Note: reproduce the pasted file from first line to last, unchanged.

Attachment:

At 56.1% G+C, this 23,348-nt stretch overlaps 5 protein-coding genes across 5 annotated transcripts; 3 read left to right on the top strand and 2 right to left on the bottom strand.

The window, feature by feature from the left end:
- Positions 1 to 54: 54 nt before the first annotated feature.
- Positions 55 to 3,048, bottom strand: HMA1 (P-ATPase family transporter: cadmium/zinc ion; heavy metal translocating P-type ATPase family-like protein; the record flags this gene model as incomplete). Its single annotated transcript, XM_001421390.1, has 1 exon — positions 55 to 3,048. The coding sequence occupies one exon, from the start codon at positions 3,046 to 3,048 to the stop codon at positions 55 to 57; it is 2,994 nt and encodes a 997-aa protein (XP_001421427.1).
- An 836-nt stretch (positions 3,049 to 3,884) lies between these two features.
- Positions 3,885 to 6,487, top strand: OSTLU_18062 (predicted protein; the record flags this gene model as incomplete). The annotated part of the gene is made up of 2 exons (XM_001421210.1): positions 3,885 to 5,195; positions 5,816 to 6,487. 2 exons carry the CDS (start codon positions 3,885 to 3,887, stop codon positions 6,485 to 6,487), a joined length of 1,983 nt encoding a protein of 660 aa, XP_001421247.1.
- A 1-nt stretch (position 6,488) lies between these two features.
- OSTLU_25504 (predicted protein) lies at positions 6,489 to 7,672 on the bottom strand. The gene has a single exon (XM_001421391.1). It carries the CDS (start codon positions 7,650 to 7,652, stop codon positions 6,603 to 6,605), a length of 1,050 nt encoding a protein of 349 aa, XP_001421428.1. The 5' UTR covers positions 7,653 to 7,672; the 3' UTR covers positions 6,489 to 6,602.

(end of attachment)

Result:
At 56.1% G+C, this 23,348-nt stretch overlaps 5 protein-coding genes across 5 annotated transcripts; 3 read left to right on the top strand and 2 right to left on the bottom strand.

The window, feature by feature from the left end:
- Positions 1 to 54: 54 nt before the first annotated feature.
- Positions 55 to 3,048, bottom strand: HMA1 (P-ATPase family transporter: cadmium/zinc ion; heavy metal translocating P-type ATPase family-like protein; the record flags this gene model as incomplete). Its single annotated transcript, XM_001421390.1, has 1 exon — positions 55 to 3,048. The coding sequence occupies one exon, from the start codon at positions 3,046 to 3,048 to the stop codon at positions 55 to 57; it is 2,994 nt and encodes a 997-aa protein (XP_001421427.1).
- An 836-nt stretch (positions 3,049 to 3,884) lies between these two features.
- Positions 3,885 to 6,487, top strand: OSTLU_18062 (predicted protein; the record flags this gene model as incomplete). The annotated part of the gene is made up of 2 exons (XM_001421210.1): positions 3,885 to 5,195; positions 5,816 to 6,487. 2 exons carry the CDS (start codon positions 3,885 to 3,887, stop codon positions 6,485 to 6,487), a joined length of 1,983 nt encoding a protein of 660 aa, XP_001421247.1.
- A 1-nt stretch (position 6,488) lies between these two features.
- OSTLU_25504 (predicted protein) lies at positions 6,489 to 7,672 on the bottom strand. The gene has a single exon (XM_001421391.1). It carries the CDS (start codon positions 7,650 to 7,652, stop codon positions 6,603 to 6,605), a length of 1,050 nt encoding a protein of 349 aa, XP_001421428.1. The 5' UTR covers positions 7,653 to 7,672; the 3' UTR covers positions 6,489 to 6,602.